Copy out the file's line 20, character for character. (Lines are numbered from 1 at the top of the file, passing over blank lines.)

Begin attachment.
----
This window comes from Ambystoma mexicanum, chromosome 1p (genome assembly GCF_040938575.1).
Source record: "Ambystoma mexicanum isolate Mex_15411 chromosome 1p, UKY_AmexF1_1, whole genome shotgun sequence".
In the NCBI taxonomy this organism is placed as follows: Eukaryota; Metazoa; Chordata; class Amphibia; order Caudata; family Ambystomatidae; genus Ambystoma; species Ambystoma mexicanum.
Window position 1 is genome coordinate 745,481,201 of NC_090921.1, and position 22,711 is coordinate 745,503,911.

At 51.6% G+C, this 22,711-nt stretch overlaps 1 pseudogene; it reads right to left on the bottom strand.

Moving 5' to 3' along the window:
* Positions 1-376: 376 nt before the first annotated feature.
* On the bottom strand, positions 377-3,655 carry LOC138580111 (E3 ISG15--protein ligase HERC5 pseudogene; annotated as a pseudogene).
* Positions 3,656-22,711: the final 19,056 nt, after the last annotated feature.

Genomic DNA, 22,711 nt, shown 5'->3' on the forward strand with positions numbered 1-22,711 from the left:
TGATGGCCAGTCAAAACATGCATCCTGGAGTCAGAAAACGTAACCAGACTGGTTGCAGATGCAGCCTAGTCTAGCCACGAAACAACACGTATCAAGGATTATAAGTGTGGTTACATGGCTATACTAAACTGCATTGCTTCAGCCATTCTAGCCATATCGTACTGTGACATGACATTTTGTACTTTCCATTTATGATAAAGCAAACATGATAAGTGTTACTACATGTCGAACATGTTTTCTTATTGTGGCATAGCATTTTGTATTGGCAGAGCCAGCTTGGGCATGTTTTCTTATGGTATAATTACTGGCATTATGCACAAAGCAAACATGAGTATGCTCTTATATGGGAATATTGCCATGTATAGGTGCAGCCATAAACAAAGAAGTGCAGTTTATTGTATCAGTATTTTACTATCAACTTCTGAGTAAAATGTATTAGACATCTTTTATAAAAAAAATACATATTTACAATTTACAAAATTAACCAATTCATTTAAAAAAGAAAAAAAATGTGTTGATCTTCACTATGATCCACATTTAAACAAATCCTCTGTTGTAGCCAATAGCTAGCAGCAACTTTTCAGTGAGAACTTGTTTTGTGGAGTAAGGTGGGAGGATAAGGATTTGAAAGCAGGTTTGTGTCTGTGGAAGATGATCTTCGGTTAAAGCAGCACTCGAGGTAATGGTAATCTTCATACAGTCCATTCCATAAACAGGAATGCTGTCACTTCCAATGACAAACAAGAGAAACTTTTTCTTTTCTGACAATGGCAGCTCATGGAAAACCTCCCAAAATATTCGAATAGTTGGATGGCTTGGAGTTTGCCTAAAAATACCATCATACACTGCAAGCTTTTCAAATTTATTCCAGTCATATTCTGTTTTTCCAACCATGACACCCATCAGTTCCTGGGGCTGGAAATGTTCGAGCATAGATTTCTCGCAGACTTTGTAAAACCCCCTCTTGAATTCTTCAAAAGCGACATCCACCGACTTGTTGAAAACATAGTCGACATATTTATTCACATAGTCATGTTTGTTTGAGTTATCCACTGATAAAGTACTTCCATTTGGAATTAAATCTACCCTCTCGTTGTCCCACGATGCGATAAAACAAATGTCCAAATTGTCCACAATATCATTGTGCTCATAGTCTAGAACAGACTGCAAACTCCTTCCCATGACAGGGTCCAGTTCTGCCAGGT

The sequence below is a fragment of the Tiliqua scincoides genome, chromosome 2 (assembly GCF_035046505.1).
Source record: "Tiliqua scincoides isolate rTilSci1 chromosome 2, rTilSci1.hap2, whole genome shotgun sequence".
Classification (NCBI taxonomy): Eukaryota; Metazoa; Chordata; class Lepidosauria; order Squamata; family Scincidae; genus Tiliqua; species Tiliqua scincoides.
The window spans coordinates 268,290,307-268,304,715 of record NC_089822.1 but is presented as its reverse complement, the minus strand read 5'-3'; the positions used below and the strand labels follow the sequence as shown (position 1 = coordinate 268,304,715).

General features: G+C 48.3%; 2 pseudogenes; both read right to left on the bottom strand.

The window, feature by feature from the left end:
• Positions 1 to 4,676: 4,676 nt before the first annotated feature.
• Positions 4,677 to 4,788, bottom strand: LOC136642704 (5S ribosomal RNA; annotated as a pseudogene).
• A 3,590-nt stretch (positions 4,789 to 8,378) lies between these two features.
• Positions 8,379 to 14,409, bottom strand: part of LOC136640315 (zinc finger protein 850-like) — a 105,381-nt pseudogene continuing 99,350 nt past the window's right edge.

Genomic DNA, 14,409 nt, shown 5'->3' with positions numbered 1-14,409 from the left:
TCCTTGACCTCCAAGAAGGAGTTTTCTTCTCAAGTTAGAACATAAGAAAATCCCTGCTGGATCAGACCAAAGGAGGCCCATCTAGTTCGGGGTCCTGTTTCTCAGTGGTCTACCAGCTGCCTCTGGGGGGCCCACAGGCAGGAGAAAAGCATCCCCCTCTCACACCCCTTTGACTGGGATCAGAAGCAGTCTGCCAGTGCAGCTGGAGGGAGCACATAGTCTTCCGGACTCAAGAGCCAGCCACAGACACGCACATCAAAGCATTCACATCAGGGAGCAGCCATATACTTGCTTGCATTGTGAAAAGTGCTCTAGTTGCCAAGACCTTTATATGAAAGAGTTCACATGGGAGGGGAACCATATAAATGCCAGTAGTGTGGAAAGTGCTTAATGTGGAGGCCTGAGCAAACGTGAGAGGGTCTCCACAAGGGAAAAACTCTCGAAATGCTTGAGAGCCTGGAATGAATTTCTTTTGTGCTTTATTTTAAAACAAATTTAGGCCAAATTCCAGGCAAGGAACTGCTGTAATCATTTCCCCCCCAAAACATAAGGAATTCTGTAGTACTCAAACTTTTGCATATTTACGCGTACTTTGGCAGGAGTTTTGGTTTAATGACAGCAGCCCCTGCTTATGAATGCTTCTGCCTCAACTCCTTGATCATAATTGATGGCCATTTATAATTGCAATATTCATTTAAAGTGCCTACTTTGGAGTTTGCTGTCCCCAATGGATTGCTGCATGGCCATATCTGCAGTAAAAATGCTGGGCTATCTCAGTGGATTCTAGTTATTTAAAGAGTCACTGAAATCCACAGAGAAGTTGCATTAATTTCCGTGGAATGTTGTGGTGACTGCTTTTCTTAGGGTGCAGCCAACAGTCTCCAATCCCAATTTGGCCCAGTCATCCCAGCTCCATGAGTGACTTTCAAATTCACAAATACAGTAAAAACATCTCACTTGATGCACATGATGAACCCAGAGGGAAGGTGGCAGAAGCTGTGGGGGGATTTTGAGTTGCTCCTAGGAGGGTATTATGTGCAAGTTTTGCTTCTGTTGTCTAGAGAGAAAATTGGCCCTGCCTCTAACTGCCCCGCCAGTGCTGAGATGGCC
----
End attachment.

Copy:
• A 3,590-nt stretch (positions 4,789 to 8,378) lies between these two features.